As organisations, governments and individuals scramble to protect important data and critical information systems from cyber threats, we commonly overlook datasets that are perhaps even more valuable.
In a global environment of cyber-attacks, information manipulation and grey-zone cyber conflict aimed at disrupting nations and democracies, the threat to our national identity assets is real.
These assets are the evidence of who we are as a nation – from our electronic land titles and biometric immigration data, to the outcomes of our courts and electoral processes and the digital images, stories and national conversations we are having right now.
By far the greatest part of Australia’s discourse on cybersecurity is focused on the protection of systems: the software, the hardware and the communication networks. Thorough analysis of security threats also requires the assessment of intent and more often than not, the intent is access to data.
It’s the data that needs to be protected from exfiltration, manipulation or destruction, because it’s the data that underpins information critical to Australia’s government and success as a sovereign nation. To date, however, there has been very little serious analysis of Australia’s critical data assets or the national policy settings required for the proper recognition and management of this important national resource.
Anne Lyons will discuss the security gap around our national identity digital assets and what can be done to address that gap.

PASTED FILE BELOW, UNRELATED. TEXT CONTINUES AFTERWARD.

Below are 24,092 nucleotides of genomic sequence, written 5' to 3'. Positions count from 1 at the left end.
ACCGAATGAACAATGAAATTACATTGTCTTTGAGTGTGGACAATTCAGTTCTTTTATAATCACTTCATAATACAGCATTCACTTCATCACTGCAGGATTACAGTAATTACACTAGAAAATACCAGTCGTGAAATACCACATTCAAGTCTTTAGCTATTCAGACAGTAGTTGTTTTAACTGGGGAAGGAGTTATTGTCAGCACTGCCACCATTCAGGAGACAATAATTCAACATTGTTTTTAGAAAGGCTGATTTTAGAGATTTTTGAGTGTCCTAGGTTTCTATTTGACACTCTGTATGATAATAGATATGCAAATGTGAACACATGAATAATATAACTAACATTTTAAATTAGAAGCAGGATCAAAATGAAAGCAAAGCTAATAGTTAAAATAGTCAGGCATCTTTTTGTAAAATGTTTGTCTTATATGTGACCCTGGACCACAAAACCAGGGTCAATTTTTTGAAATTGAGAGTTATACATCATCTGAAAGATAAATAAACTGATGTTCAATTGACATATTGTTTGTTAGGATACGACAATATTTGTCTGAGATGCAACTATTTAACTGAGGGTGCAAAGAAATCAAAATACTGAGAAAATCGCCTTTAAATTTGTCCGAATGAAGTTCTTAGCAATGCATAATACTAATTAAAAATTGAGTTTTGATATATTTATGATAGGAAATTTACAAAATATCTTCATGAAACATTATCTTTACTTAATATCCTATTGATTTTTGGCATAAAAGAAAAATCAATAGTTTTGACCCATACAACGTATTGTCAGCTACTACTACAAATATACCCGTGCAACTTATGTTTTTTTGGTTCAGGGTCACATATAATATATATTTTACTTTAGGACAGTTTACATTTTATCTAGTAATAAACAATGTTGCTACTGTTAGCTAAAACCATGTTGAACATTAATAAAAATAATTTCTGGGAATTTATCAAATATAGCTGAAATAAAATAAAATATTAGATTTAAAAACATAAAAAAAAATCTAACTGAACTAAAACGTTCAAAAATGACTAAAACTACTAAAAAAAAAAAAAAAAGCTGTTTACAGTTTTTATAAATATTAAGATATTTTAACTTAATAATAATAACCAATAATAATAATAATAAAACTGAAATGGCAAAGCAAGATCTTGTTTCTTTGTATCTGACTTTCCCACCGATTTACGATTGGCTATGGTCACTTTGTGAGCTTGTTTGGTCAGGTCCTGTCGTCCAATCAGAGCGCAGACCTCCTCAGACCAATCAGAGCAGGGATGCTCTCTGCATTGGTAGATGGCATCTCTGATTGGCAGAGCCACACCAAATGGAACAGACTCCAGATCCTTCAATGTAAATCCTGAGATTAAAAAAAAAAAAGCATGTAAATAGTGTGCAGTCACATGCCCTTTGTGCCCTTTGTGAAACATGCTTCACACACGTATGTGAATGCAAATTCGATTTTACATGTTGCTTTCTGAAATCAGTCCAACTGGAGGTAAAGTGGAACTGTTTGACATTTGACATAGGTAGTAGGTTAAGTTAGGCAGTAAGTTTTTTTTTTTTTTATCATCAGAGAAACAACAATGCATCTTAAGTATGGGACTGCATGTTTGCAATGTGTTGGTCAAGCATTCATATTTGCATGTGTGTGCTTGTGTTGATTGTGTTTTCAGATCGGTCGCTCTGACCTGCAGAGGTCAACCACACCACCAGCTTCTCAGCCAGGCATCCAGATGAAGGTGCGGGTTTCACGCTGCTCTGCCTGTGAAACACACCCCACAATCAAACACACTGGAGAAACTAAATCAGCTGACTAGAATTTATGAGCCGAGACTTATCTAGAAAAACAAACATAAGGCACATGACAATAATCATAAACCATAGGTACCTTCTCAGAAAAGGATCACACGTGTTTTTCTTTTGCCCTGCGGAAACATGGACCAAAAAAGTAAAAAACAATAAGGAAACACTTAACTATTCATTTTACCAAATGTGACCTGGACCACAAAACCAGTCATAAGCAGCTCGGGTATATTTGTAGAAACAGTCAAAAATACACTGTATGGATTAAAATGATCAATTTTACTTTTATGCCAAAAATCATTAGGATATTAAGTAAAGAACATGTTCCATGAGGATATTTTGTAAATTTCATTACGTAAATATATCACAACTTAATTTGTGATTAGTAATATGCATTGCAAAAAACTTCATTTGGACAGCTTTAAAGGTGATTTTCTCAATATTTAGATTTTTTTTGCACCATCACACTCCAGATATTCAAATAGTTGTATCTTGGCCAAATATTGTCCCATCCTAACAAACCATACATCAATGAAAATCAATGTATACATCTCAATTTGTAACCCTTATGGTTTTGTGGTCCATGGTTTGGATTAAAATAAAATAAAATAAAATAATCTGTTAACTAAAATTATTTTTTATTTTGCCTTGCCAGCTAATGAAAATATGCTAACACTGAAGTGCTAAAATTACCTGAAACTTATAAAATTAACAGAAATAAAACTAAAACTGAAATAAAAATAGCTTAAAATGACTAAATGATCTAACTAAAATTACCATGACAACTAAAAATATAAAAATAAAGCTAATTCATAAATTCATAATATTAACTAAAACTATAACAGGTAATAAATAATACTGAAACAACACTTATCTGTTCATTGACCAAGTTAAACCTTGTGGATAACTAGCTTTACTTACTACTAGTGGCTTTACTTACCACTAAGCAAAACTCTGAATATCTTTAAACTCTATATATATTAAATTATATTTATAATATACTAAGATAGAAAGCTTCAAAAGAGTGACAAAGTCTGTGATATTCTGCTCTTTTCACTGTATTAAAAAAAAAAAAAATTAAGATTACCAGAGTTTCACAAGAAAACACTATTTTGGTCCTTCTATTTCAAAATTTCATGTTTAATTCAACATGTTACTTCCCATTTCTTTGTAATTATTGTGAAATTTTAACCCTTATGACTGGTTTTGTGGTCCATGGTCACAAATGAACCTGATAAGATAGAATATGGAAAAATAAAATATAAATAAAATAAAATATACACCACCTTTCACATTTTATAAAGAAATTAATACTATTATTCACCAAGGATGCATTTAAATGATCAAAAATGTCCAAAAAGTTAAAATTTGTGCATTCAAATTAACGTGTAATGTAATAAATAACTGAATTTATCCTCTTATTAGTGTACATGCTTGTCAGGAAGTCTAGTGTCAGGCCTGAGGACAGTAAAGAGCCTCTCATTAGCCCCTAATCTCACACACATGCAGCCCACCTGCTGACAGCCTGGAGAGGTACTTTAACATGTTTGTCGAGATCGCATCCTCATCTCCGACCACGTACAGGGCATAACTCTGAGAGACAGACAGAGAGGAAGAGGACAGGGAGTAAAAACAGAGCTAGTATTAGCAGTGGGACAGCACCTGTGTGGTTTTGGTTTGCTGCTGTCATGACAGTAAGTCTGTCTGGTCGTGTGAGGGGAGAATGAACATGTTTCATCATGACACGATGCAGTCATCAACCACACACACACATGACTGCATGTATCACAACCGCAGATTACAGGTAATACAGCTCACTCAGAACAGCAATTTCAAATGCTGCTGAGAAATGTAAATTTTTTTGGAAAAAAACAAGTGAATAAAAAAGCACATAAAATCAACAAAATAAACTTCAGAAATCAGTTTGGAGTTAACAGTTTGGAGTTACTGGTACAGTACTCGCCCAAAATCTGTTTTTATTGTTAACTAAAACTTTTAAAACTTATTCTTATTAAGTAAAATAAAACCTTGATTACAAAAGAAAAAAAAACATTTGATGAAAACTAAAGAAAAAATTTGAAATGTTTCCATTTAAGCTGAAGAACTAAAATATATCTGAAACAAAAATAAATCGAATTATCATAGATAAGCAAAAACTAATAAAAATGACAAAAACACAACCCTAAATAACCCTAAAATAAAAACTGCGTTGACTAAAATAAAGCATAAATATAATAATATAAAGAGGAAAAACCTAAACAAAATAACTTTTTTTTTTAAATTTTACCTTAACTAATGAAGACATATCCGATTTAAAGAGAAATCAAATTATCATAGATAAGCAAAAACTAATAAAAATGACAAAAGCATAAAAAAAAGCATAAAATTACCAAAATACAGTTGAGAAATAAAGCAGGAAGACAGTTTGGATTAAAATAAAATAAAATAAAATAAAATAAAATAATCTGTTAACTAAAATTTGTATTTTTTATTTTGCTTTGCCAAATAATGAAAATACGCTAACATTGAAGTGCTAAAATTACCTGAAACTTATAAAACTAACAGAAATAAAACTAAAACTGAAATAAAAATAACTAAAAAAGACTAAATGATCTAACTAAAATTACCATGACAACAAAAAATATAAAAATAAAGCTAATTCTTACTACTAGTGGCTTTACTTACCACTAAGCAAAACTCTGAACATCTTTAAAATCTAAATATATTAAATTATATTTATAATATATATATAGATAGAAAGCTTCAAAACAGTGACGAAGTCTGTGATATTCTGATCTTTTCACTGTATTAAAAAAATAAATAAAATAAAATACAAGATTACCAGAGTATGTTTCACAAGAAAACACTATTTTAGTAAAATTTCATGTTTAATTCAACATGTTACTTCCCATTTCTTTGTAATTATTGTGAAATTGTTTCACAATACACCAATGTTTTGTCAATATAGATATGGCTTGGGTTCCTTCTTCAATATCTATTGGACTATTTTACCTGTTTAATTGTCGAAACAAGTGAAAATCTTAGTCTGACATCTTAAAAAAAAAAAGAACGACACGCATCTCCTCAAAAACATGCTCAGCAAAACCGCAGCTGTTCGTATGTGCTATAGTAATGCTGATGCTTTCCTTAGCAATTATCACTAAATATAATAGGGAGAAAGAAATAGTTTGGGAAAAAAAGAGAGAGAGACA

Anne Lyons joined the Australian Strategic Policy Institute in February 2018 following 12 months as a Visiting Fellow with ASPI’s International Cyber Policy Centre and more than 20 years as a senior executive in both the public and private sector. Her ground-breaking ASPI report Identify of a nation: protecting the digital evidence of who we are identified the importance of digital heritage and identity to Australia’s national security.
:WHEN: Thu 26 Mar 2020, 17:00 - 18:00
WHERE: This event in now an ONLINE Event
To register online, visit: @ https://www.trybooking.com/BJFAS
All tickets FREE
Chatbots are now omnipresent in our lives. But what does it take to build a chatbot? This session is aimed at a general, non-technical audience and will answer such questions as:
Bora Wiemann is Regional Manager APAC for Cognigy. He was previously Product Manager for Chatbots/Virtual Agents/Self Service Applications at Bosch in Germany.
Indra Mckie is an Information Services Librarian at UTS Library and Project Officer at UTS ITD. In 2019, she commenced her P.h.D. in Communications at UTS. She is currently working on chatbots for UTS LIbrary.
Aoife O'Connell is the founder of Yarnly.ai and is the director of Yarnlys SMART team, a full-size chatbot and voice agency. She was previously Digital Marketing Manager at IAG.
More Info & RSVP: https://www.meetup.com/Information-Innovation-UTS/events/269348409/
Dr Lucas’ keynote will be about the trendy use of algorithms disguised as AI. After an introduction discussing the importance and ubiquity of AI, Richard asks who is helping whom? Then he will talk about the possibility of AI as a substitute for human thinking about ethics. Finally, Richard will show examples of the use of AI in justice and education.